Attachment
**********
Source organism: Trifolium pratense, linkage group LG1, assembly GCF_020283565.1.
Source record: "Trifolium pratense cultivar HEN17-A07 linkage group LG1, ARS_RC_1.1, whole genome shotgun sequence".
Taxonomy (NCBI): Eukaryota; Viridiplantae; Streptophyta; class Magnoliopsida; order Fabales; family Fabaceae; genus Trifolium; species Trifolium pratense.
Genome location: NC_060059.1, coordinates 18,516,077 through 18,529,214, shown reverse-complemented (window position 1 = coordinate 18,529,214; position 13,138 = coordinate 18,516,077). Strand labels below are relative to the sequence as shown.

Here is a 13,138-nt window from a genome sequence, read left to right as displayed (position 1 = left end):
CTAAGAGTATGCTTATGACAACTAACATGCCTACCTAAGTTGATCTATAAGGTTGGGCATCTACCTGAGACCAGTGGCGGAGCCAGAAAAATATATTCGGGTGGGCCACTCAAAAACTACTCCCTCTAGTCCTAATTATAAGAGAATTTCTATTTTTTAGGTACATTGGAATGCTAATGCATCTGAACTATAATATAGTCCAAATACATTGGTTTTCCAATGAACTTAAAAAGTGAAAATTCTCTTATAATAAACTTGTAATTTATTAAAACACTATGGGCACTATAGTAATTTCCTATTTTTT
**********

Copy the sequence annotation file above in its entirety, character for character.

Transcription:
Source organism: Trifolium pratense, linkage group LG1, assembly GCF_020283565.1.
Source record: "Trifolium pratense cultivar HEN17-A07 linkage group LG1, ARS_RC_1.1, whole genome shotgun sequence".
Taxonomy (NCBI): Eukaryota; Viridiplantae; Streptophyta; class Magnoliopsida; order Fabales; family Fabaceae; genus Trifolium; species Trifolium pratense.
Genome location: NC_060059.1, coordinates 18,516,077 through 18,529,214, shown reverse-complemented (window position 1 = coordinate 18,529,214; position 13,138 = coordinate 18,516,077). Strand labels below are relative to the sequence as shown.

Here is a 13,138-nt window from a genome sequence, read left to right as displayed (position 1 = left end):
CTAAGAGTATGCTTATGACAACTAACATGCCTACCTAAGTTGATCTATAAGGTTGGGCATCTACCTGAGACCAGTGGCGGAGCCAGAAAAATATATTCGGGTGGGCCACTCAAAAACTACTCCCTCTAGTCCTAATTATAAGAGAATTTCTATTTTTTAGGTACATTGGAATGCTAATGCATCTGAACTATAATATAGTCCAAATACATTGGTTTTCCAATGAACTTAAAAAGTGAAAATTCTCTTATAATAAACTTGTAATTTATTAAAACACTATGGGCACTATAGTAATTTCCTATTTTTT